Developer(s) – Nintendo EAD Tokyo Group No. 2 & 1-Up Studio
Publisher(s) – Nintendo
Director(s) – Kenta Motokura & Shinya Hiratake
Producer – Koichi Hayashida
PEGI – 3
Building upon the innovative mini game found in Super Mario 3D World, Captain Toad: Treasure Tracker follows the long-running supporting Super Mario character Toad (in the first game whereby the character has served as the main protagonist since 1994’s Wario’s Woods for the NES), as he resolves to collect treasure and rescue his own damsel in distress; Toadette. Treasure Tracker to me, marks the launch of yet another extremely enjoyable Super Mario spin-off series, and I would highly recommend it to anyone in possession of a Wii U.
Graphics – 9/10
The game is filled with a plethora of varied, and at times extremely lush-looking stage designs; levels such as Clear Pipe Puzzleplex and especially Midnight in the Wandering Woods certainly stand out. But it’s also interesting to be able to identify what influence Nintendo have taken from not only past games in their own library, but from Arabian culture throughout. The obvious one to me was the original variant of Super Mario Bros 2 that stayed in Japan, called Doki Doki Panic. Instead of being sucked into a dream, like Mario and company are in Super Mario Bros 2, the four characters of Doki Doki Panic are instead sucked into a book, and the Arabian tableau is the setting of the story; an obvious nod to the book One Thousand and One Arabian Nights. The fact that each of the levels are also set out as chapters in books in Treasure Tracker would seem to corroborate on this. The level in which this is most evident, however, is Double Cherry Spires in the second book. The architecture of the buildings and spires is quite clearly influenced by Arabian or Indian architecture, bearing a striking resemblance to buildings such as the Taj Mahal for example.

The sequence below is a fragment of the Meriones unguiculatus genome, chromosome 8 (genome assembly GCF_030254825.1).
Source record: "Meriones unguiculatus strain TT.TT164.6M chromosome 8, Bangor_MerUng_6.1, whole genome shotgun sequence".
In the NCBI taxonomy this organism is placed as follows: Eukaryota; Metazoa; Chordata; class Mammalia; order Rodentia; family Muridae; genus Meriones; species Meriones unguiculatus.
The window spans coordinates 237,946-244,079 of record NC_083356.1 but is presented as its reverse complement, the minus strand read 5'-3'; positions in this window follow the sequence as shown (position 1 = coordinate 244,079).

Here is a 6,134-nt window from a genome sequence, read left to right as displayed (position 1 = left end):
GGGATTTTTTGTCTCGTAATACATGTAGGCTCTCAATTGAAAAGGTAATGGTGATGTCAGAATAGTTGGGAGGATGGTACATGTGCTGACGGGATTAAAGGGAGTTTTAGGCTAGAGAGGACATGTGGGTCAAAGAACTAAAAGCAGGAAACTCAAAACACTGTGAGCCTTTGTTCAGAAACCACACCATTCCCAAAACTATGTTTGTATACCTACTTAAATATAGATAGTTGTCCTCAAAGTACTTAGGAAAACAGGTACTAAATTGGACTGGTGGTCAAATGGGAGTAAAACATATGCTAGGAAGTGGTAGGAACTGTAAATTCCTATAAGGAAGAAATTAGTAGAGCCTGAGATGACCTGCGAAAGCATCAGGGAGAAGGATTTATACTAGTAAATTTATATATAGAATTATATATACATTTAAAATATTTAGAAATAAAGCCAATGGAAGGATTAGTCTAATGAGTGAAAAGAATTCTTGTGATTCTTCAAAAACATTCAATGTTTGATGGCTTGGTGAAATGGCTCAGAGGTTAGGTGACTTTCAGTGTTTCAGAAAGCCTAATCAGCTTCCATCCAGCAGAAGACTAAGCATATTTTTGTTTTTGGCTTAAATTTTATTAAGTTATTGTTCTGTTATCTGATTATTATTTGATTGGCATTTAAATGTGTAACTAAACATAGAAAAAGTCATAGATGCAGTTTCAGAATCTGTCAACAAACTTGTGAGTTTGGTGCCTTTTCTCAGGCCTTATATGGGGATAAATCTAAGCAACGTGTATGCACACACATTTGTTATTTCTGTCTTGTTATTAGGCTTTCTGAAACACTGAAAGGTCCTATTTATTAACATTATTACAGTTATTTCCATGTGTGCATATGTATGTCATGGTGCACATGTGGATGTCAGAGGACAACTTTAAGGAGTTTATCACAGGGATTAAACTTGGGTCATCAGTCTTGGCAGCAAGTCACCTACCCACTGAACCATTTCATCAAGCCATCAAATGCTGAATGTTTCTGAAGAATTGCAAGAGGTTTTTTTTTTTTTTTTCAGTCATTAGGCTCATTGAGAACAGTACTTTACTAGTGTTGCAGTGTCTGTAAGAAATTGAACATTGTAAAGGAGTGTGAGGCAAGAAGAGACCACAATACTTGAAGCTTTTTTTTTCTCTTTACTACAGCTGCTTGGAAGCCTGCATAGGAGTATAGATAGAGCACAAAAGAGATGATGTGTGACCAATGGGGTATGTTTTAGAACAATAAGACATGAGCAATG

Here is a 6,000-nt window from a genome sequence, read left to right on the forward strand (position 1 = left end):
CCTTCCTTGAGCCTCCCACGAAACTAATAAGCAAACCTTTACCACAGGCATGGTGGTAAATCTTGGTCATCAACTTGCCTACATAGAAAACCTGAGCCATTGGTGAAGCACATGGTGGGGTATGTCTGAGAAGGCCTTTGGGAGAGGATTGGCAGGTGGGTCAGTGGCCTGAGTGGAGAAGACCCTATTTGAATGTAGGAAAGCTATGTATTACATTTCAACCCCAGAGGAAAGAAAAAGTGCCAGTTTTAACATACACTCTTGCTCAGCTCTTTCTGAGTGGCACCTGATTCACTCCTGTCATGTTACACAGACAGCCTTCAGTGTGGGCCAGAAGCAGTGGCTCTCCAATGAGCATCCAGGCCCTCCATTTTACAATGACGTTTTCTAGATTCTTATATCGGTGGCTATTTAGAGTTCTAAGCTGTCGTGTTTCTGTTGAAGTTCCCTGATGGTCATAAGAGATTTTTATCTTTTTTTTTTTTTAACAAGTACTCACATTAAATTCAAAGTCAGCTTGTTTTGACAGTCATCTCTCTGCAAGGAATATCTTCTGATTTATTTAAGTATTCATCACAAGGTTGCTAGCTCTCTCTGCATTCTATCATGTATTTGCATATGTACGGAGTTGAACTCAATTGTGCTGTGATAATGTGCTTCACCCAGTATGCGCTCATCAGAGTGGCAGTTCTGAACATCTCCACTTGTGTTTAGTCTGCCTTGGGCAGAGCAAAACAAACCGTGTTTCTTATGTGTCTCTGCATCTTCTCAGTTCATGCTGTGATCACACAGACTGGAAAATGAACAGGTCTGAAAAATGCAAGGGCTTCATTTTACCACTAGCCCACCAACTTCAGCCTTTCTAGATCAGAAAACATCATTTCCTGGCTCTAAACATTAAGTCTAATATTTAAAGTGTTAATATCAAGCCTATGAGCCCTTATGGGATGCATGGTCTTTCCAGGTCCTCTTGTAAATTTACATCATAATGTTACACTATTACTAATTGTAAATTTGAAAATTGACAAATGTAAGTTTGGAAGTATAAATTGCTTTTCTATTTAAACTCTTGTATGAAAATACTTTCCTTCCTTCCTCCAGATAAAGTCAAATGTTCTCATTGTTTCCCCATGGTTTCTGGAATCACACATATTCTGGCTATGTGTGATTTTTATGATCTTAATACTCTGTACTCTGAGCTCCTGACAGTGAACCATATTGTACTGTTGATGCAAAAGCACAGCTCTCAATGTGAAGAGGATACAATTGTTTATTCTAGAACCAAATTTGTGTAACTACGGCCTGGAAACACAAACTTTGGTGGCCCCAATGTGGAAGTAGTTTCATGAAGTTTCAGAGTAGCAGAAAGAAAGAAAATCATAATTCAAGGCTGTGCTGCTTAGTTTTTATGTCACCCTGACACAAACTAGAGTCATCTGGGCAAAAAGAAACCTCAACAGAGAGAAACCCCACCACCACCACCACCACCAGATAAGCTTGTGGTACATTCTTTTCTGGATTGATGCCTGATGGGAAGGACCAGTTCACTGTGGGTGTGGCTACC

Gameplay – 8/10
The game’s play revolves around Toad travelling a series of cube-shaped stages in search of three diamonds, and to fulfill one other additional objective within each level, and then finishing the stage by collecting the gold star. It is extremely enjoyable to say the least, containing a half-decent amount of substance for a linear game. I do however think there is room to add more, but I believe that could be something to be saved for a possible sequel, and I do indeed hope there will be one after playing this game. Initially, I thought that there was an element of false advertisement on Nintendo’s part, as I thought that the bonus book was only available if players already had a save file of Super Mario 3D World on their Wii U, and there would have only been 64 courses available otherwise, whilst the back of the box states that there are over 70. But the bonus book is also made available after players complete the first three books too, and there is indeed a bare minimum of 74 courses available.
Controls – 10/10